DIONISIO POINT MARINE PARK After a stop in Nanaimo where we visited Newcastle Island and spent some time at the Dingy Dock Bar, we transited Dodd Narrows on our way south to explore a beach near Yellow Point on Vancouver Island, recommended by a Port Captain. Not finding a sandy beach, we anchored in one of three small bays just west of Yellow Point Lodge. The beaches there are shell and gravel, so we didn’t rate them.
We next visited Dionisio Point Marine Park on the east side of Porlier Pass. This 200-metre beach is secluded with clean, fine sand, comfortable wading, and great ambiance created by bleached logs, smooth slabs of rock for diving and sunbathing, and sculptured sandstone formations along both sides of the anchorage. It also has the convenience of toilets and picnic tables. The only feature missing was a sunset, so we rated it 23 — our personal choice for the best beach in these Islands. If you go, one consideration when visiting is timing your arrival and departure to coincide with slack current in Porlier Pass. Overnight anchorage is feasible in settled conditions.
After our survey of Dionisio Point beach, we motored to tiny Conover Cove on Wallace Island. Although late in the day, we found a vacant spot at the end of the small dock as if it were reserved for us. One Port Captain mentioned he thought there was a beach at Chivers Point on the north tip of Wallace Island. After an invigorating two-hour walk early next morning, we couldn’t find a beach – – at least not a sandy one.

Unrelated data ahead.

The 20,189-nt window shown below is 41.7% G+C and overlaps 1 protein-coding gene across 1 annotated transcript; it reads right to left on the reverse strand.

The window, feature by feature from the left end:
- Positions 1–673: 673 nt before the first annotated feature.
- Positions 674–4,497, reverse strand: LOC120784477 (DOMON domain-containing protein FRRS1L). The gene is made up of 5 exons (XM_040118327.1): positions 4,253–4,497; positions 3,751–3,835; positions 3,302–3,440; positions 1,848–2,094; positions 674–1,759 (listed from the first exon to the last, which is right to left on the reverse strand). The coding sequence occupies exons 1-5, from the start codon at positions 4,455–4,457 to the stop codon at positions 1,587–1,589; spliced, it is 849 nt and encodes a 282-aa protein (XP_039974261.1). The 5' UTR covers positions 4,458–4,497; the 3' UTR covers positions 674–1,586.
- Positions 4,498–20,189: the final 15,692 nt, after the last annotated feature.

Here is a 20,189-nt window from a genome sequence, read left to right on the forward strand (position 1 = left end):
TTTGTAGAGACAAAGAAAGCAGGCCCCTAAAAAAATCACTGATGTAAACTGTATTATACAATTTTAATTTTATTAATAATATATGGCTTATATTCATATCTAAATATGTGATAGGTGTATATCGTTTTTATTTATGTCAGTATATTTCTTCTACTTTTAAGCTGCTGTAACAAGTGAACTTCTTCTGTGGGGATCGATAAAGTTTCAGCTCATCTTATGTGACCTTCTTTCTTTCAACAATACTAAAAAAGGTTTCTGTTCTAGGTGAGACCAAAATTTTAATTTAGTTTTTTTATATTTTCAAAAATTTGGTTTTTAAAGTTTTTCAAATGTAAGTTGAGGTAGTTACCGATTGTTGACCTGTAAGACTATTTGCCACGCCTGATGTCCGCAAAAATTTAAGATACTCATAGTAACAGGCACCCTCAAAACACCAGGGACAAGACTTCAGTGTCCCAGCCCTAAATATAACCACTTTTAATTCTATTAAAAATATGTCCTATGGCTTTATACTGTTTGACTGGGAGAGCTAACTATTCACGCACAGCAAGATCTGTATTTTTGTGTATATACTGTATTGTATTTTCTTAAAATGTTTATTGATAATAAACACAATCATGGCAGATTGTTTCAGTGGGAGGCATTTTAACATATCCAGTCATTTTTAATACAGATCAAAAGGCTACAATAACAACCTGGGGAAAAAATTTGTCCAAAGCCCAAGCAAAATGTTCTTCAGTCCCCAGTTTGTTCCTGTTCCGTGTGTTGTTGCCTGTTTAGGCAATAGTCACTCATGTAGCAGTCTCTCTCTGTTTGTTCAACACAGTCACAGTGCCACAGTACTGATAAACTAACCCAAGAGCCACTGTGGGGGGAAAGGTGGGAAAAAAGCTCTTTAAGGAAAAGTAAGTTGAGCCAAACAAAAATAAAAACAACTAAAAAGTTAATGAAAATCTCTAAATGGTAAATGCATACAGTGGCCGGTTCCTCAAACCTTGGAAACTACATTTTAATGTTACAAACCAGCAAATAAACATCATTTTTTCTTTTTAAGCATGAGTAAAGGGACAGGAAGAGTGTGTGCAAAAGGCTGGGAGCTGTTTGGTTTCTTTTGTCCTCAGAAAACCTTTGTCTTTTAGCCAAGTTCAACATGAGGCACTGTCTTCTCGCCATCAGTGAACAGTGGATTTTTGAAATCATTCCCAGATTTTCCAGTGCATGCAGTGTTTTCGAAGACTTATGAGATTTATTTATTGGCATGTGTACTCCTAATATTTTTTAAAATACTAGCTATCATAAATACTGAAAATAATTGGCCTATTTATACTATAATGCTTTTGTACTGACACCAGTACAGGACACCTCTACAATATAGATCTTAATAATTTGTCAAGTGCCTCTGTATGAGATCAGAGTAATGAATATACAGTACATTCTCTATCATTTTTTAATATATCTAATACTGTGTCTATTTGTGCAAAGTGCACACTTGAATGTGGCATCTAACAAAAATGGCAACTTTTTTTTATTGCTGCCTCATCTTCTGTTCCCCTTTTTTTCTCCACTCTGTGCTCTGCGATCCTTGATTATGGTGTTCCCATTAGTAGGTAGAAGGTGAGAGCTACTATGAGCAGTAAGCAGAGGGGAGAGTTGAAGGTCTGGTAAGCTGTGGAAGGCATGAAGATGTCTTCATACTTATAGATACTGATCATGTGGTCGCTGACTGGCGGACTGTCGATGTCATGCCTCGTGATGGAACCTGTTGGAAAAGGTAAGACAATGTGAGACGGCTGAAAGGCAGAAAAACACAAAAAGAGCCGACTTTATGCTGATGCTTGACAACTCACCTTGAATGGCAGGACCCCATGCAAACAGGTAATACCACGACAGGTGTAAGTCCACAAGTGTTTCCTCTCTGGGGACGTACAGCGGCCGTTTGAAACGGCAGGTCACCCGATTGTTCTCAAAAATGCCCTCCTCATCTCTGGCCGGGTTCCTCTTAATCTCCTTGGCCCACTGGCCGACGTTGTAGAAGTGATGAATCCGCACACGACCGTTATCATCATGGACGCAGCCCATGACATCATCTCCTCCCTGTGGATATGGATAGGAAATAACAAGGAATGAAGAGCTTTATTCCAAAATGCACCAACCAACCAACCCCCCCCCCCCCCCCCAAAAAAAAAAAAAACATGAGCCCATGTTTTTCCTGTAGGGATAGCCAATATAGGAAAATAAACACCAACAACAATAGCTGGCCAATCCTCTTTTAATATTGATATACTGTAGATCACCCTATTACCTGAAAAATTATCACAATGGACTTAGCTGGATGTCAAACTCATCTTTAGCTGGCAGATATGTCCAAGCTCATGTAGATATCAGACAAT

WALKER HOOK Anchoring the next morning at nearby Walker Hook on Saltspring Island, we were impressed with its 300 metres of south-facing, sandy beach backing onto undeveloped private land. It’s a bit cluttered with driftwood and has no amenities so we rated it 21 — good. We were told it is a CO beach but couldn’t see any bathers to confirm — again, more research is needed!
IRISH BAY We then proceeded through Navy Channel to check out a sandy beach at Irish Bay on Samuel Island. This island is privately owned and the abundance of “no trespassing” signs suggests that visitors would not be offered tea. We reached across to Port Browning on North Pender Island and anchored off Hamilton Beach, which is primarily pebbles, not warranting a rating.
On our last day we returned to Sidney having visited 12 beaches and rated 8. If you’re looking for a great beach in the southern Gulf Islands, try Sidney Spit or Dionisio Point in Porlier Pass. Good beaches can be found at Pilot Bay, Taylor Bay, or Walker Hook. An OK beach is at Clam Bay. Obviously, we couldn’t visit every sandy beach in the Islands during our week and we suspect a few more great beaches are out there. If you know of one in some secret little nook, don’t tell anybody. It’s too late now, but I wish I hadn’t told you about Dionisio Point!